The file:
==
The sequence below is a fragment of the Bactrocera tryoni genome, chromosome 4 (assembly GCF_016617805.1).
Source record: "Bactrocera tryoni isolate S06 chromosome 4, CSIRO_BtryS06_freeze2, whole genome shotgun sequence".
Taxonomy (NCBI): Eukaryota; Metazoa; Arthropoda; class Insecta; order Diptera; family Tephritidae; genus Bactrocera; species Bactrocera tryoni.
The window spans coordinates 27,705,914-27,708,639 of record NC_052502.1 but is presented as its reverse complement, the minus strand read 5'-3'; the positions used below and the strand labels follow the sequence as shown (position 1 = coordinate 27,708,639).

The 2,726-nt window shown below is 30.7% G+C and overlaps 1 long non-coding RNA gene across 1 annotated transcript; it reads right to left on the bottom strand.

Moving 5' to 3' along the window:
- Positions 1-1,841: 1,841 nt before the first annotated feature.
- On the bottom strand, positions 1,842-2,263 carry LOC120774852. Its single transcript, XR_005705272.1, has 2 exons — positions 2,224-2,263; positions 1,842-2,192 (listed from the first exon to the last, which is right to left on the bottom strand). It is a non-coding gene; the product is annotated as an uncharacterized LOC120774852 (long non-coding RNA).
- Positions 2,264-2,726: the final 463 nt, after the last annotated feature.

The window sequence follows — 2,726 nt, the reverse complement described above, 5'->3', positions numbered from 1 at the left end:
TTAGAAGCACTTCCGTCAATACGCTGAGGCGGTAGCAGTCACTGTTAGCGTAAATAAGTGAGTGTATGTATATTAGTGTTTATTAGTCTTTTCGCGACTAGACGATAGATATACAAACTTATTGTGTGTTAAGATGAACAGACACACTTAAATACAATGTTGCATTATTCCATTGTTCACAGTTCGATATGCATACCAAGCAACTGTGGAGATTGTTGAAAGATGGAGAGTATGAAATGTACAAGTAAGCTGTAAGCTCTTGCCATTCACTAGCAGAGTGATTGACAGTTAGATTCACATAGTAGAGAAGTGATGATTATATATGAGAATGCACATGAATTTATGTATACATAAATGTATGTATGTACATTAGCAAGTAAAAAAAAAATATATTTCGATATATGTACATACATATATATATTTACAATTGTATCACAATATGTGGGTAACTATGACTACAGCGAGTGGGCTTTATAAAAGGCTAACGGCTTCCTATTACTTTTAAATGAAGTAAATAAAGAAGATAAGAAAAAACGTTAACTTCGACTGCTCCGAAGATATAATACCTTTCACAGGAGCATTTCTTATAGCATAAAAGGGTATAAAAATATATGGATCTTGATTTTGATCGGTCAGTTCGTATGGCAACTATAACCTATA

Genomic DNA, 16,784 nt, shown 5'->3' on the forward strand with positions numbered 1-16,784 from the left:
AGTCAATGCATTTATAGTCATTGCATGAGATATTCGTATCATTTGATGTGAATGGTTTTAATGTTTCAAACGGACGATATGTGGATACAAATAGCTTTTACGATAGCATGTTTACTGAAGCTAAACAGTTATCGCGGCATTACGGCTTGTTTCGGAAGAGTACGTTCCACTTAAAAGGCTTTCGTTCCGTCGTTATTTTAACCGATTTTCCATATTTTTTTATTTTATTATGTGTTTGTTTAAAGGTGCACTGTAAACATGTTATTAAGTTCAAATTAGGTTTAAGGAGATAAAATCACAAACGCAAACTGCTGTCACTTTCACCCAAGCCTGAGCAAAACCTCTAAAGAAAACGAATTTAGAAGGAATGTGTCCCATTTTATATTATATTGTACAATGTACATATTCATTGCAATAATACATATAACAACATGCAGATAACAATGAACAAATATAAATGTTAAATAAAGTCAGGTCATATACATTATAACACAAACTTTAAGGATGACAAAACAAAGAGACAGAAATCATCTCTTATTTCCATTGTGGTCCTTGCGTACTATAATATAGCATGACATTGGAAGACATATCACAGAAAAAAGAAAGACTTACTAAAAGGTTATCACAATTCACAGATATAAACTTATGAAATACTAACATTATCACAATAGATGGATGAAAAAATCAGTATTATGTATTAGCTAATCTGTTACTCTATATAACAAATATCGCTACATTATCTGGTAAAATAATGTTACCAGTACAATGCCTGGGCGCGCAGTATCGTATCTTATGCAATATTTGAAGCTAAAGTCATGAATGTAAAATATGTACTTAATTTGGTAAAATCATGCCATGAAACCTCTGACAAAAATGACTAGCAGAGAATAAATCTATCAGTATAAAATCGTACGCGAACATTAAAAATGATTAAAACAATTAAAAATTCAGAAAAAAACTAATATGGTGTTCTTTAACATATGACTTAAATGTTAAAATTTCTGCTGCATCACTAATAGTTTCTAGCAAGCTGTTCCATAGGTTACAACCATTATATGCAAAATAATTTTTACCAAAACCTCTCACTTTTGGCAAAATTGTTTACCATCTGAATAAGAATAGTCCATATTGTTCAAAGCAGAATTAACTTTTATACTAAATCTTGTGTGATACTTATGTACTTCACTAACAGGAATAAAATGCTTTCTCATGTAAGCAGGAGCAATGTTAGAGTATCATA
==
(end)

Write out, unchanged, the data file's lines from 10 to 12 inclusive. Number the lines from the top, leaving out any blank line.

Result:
The window sequence follows — 2,726 nt, the reverse complement described above, 5'->3', positions numbered from 1 at the left end:
TTAGAAGCACTTCCGTCAATACGCTGAGGCGGTAGCAGTCACTGTTAGCGTAAATAAGTGAGTGTATGTATATTAGTGTTTATTAGTCTTTTCGCGACTAGACGATAGATATACAAACTTATTGTGTGTTAAGATGAACAGACACACTTAAATACAATGTTGCATTATTCCATTGTTCACAGTTCGATATGCATACCAAGCAACTGTGGAGATTGTTGAAAGATGGAGAGTATGAAATGTACAAGTAAGCTGTAAGCTCTTGCCATTCACTAGCAGAGTGATTGACAGTTAGATTCACATAGTAGAGAAGTGATGATTATATATGAGAATGCACATGAATTTATGTATACATAAATGTATGTATGTACATTAGCAAGTAAAAAAAAAATATATTTCGATATATGTACATACATATATATATTTACAATTGTATCACAATATGTGGGTAACTATGACTACAGCGAGTGGGCTTTATAAAAGGCTAACGGCTTCCTATTACTTTTAAATGAAGTAAATAAAGAAGATAAGAAAAAACGTTAACTTCGACTGCTCCGAAGATATAATACCTTTCACAGGAGCATTTCTTATAGCATAAAAGGGTATAAAAATATATGGATCTTGATTTTGATCGGTCAGTTCGTATGGCAACTATAACCTATA

Genomic DNA, 16,784 nt, shown 5'->3' on the forward strand with positions numbered 1-16,784 from the left: